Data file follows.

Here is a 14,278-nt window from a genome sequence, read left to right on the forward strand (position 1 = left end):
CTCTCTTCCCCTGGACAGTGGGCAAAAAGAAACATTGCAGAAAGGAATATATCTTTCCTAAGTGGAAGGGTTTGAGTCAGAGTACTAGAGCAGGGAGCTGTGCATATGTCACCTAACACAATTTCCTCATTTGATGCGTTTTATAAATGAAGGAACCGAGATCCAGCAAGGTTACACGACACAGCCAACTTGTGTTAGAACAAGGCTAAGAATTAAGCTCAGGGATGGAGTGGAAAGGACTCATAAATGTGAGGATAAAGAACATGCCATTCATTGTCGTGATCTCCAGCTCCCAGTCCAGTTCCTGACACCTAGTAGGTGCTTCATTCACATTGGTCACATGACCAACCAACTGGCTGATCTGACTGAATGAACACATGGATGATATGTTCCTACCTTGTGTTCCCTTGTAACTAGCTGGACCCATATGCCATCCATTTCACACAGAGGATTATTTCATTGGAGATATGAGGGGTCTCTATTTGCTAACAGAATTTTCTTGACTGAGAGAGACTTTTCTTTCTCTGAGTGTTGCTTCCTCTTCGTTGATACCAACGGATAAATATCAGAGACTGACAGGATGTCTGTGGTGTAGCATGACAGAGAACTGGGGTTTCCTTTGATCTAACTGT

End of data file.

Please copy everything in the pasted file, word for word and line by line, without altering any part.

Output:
Here is a 14,278-nt window from a genome sequence, read left to right on the forward strand (position 1 = left end):
CTCTCTTCCCCTGGACAGTGGGCAAAAAGAAACATTGCAGAAAGGAATATATCTTTCCTAAGTGGAAGGGTTTGAGTCAGAGTACTAGAGCAGGGAGCTGTGCATATGTCACCTAACACAATTTCCTCATTTGATGCGTTTTATAAATGAAGGAACCGAGATCCAGCAAGGTTACACGACACAGCCAACTTGTGTTAGAACAAGGCTAAGAATTAAGCTCAGGGATGGAGTGGAAAGGACTCATAAATGTGAGGATAAAGAACATGCCATTCATTGTCGTGATCTCCAGCTCCCAGTCCAGTTCCTGACACCTAGTAGGTGCTTCATTCACATTGGTCACATGACCAACCAACTGGCTGATCTGACTGAATGAACACATGGATGATATGTTCCTACCTTGTGTTCCCTTGTAACTAGCTGGACCCATATGCCATCCATTTCACACAGAGGATTATTTCATTGGAGATATGAGGGGTCTCTATTTGCTAACAGAATTTTCTTGACTGAGAGAGACTTTTCTTTCTCTGAGTGTTGCTTCCTCTTCGTTGATACCAACGGATAAATATCAGAGACTGACAGGATGTCTGTGGTGTAGCATGACAGAGAACTGGGGTTTCCTTTGATCTAACTGT